If cared for correctly they can live for anything from 6 -12 years, and become part of the family. They love attention just like cats and dogs.
Vets - It is advisable to be aware of a good reptile/herp vet in your area and get a feacal done from time to time to check for parasites. Its also advisable to keep your pet in quarantine for 3 months(no contact with other pets) just to be sure not to contaminate your collection or vice versa.











HOUSING, HABITAT AND HEATING REQUIREMENTS:
Vivarium - The recommended size for a bearded dragon is 8 square foot of floor space so a 4x2x2, 4x2x1.8 or 4'x2'x1.5' as L W H is all fine for an adult beardy. A baby or juvenile can be kept in a smaller cage for the first 12 months of its life depending on how fast it grows.

Keeping in pairs - It is a very bad idea to keep male beardys together because as they mature they can and probably will fight, , Male and females can be kept together but will probably breed, which if not done correctly, can cause health problems if the female is not old enough, or up to a breeding weight. Females can be kept together but you may get some bullying. Which can mean one dragon is not getting as much food as the other.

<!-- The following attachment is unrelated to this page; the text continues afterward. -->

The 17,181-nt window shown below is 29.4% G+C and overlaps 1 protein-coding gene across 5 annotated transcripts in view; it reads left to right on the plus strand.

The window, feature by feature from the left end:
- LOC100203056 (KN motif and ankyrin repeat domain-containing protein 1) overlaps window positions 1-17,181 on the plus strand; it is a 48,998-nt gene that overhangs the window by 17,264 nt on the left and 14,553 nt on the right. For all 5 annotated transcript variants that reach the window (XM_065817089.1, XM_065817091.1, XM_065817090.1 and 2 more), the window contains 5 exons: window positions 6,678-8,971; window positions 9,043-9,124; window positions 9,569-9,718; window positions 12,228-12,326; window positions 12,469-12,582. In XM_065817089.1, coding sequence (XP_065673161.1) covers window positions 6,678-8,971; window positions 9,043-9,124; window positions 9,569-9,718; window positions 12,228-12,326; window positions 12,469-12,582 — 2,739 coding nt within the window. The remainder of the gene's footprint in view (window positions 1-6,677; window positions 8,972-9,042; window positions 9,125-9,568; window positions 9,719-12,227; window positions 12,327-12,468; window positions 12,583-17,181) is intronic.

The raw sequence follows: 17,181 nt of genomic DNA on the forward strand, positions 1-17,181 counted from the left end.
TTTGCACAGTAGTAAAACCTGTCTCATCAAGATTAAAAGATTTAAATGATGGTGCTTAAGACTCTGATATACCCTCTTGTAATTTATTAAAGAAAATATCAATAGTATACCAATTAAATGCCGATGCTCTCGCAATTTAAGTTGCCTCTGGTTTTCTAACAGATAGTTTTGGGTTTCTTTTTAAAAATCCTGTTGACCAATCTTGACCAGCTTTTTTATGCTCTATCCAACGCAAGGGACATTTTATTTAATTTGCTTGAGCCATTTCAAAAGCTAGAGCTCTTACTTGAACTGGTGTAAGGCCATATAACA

Heat and UV lights - They will need a spotlight at one end on a stat set to obtain the required temperature. I recommend a white spot light as beardys sense light/heat from above via their third eye. A Uv tube running the length of the viv, i recommend a 10% UVB minimum, and a cooler end. I have mine both set on a timer for 12 hours a day to keep their heat and uvb in a pattern similar to a day/night cycle. Beardies seem to like it between 105-115f (40-46 degrees C) under the spotlight, with a gradient of 80-90f(27-32 degrees C) in the centre and 70-75f(21-24 degrees C) at the cool end. It is a vital requirement that you have a gradient, due to not be able to regulate their own body temperature, known as thermoregulation. They have no way of controlling their own body temperature other than by sitting under a direct source of heat radiation and then being able to move away from it when they need to cool down. Night time the temps should drop to 70-80f(21-27 degrees C) which is fine for your beardie and simulates night time drops in the wild. There is no need for a heat matt in a beardies viv.